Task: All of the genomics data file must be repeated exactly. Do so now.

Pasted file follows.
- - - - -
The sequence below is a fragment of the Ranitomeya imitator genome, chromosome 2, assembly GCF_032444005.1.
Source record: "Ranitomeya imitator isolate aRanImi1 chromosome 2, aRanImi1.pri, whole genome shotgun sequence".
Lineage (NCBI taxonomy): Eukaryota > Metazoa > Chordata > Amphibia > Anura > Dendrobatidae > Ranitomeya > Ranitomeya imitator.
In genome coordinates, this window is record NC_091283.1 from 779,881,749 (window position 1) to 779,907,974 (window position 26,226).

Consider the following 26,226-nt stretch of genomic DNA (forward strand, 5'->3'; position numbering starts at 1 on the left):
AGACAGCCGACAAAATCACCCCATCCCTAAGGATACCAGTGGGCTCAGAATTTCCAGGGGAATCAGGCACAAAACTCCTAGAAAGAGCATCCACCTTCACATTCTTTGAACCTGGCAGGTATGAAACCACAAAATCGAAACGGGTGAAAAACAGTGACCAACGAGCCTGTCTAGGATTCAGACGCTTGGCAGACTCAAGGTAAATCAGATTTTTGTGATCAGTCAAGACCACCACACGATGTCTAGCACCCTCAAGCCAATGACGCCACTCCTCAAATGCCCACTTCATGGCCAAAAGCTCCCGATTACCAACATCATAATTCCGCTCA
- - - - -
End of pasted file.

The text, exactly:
The sequence below is a fragment of the Ranitomeya imitator genome, chromosome 2, assembly GCF_032444005.1.
Source record: "Ranitomeya imitator isolate aRanImi1 chromosome 2, aRanImi1.pri, whole genome shotgun sequence".
Lineage (NCBI taxonomy): Eukaryota > Metazoa > Chordata > Amphibia > Anura > Dendrobatidae > Ranitomeya > Ranitomeya imitator.
In genome coordinates, this window is record NC_091283.1 from 779,881,749 (window position 1) to 779,907,974 (window position 26,226).

Consider the following 26,226-nt stretch of genomic DNA (forward strand, 5'->3'; position numbering starts at 1 on the left):
AGACAGCCGACAAAATCACCCCATCCCTAAGGATACCAGTGGGCTCAGAATTTCCAGGGGAATCAGGCACAAAACTCCTAGAAAGAGCATCCACCTTCACATTCTTTGAACCTGGCAGGTATGAAACCACAAAATCGAAACGGGTGAAAAACAGTGACCAACGAGCCTGTCTAGGATTCAGACGCTTGGCAGACTCAAGGTAAATCAGATTTTTGTGATCAGTCAAGACCACCACACGATGTCTAGCACCCTCAAGCCAATGACGCCACTCCTCAAATGCCCACTTCATGGCCAAAAGCTCCCGATTACCAACATCATAATTCCGCTCA